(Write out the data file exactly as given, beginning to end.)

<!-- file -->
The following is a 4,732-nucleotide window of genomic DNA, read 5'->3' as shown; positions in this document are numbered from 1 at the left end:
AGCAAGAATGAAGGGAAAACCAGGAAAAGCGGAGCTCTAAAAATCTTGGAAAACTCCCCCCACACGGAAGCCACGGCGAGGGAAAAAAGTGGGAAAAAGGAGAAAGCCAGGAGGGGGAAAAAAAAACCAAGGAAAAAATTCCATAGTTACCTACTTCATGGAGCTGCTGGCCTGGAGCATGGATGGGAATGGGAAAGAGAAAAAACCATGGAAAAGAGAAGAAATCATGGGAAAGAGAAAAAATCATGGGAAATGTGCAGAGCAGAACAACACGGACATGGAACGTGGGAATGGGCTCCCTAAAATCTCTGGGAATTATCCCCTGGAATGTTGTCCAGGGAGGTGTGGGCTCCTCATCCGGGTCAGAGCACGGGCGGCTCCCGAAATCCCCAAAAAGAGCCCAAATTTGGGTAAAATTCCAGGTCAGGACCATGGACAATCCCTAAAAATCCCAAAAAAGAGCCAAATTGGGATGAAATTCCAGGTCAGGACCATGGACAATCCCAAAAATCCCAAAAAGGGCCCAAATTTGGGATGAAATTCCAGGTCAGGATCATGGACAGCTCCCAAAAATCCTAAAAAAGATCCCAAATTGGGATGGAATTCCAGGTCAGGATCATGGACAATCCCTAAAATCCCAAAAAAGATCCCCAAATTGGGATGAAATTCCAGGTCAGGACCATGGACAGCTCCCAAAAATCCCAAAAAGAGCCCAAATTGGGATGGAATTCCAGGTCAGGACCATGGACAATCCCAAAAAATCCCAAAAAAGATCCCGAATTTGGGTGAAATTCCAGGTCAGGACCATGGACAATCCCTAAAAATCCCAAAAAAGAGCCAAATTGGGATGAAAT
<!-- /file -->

The following is a 4,732-nucleotide window of genomic DNA, read 5'->3' as shown; positions in this document are numbered from 1 at the left end:
AGCAAGAATGAAGGGAAAACCAGGAAAAGCGGAGCTCTAAAAATCTTGGAAAACTCCCCCCACACGGAAGCCACGGCGAGGGAAAAAAGTGGGAAAAAGGAGAAAGCCAGGAGGGGGAAAAAAAAACCAAGGAAAAAATTCCATAGTTACCTACTTCATGGAGCTGCTGGCCTGGAGCATGGATGGGAATGGGAAAGAGAAAAAACCATGGAAAAGAGAAGAAATCATGGGAAAGAGAAAAAATCATGGGAAATGTGCAGAGCAGAACAACACGGACATGGAACGTGGGAATGGGCTCCCTAAAATCTCTGGGAATTATCCCCTGGAATGTTGTCCAGGGAGGTGTGGGCTCCTCATCCGGGTCAGAGCACGGGCGGCTCCCGAAATCCCCAAAAAGAGCCCAAATTTGGGTAAAATTCCAGGTCAGGACCATGGACAATCCCTAAAAATCCCAAAAAAGAGCCAAATTGGGATGAAATTCCAGGTCAGGACCATGGACAATCCCAAAAATCCCAAAAAGGGCCCAAATTTGGGATGAAATTCCAGGTCAGGATCATGGACAGCTCCCAAAAATCCTAAAAAAGATCCCAAATTGGGATGGAATTCCAGGTCAGGATCATGGACAATCCCTAAAATCCCAAAAAAGATCCCCAAATTGGGATGAAATTCCAGGTCAGGACCATGGACAGCTCCCAAAAATCCCAAAAAGAGCCCAAATTGGGATGGAATTCCAGGTCAGGACCATGGACAATCCCAAAAAATCCCAAAAAAGATCCCGAATTTGGGTGAAATTCCAGGTCAGGACCATGGACAATCCCTAAAAATCCCAAAAAAGAGCCAAATTGGGATGAAAT